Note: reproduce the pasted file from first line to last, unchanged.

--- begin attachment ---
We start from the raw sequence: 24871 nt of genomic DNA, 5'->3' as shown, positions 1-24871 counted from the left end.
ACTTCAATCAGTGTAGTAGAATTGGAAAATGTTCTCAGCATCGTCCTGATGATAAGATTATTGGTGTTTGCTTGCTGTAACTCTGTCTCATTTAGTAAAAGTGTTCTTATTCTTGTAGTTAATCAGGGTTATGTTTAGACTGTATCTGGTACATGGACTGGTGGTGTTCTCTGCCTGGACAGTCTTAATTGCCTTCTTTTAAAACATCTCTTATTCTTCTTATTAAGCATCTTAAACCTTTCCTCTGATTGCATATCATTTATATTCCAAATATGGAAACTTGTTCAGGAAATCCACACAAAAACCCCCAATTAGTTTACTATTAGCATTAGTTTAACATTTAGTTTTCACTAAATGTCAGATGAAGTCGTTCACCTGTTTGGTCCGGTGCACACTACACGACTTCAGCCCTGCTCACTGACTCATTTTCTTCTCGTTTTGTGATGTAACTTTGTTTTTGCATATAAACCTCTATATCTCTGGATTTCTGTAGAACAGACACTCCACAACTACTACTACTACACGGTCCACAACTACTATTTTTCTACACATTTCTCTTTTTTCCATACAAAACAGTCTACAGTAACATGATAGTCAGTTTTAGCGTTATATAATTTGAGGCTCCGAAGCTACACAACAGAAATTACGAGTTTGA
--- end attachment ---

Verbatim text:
We start from the raw sequence: 24871 nt of genomic DNA, 5'->3' as shown, positions 1-24871 counted from the left end.
ACTTCAATCAGTGTAGTAGAATTGGAAAATGTTCTCAGCATCGTCCTGATGATAAGATTATTGGTGTTTGCTTGCTGTAACTCTGTCTCATTTAGTAAAAGTGTTCTTATTCTTGTAGTTAATCAGGGTTATGTTTAGACTGTATCTGGTACATGGACTGGTGGTGTTCTCTGCCTGGACAGTCTTAATTGCCTTCTTTTAAAACATCTCTTATTCTTCTTATTAAGCATCTTAAACCTTTCCTCTGATTGCATATCATTTATATTCCAAATATGGAAACTTGTTCAGGAAATCCACACAAAAACCCCCAATTAGTTTACTATTAGCATTAGTTTAACATTTAGTTTTCACTAAATGTCAGATGAAGTCGTTCACCTGTTTGGTCCGGTGCACACTACACGACTTCAGCCCTGCTCACTGACTCATTTTCTTCTCGTTTTGTGATGTAACTTTGTTTTTGCATATAAACCTCTATATCTCTGGATTTCTGTAGAACAGACACTCCACAACTACTACTACTACACGGTCCACAACTACTATTTTTCTACACATTTCTCTTTTTTCCATACAAAACAGTCTACAGTAACATGATAGTCAGTTTTAGCGTTATATAATTTGAGGCTCCGAAGCTACACAACAGAAATTACGAGTTTGA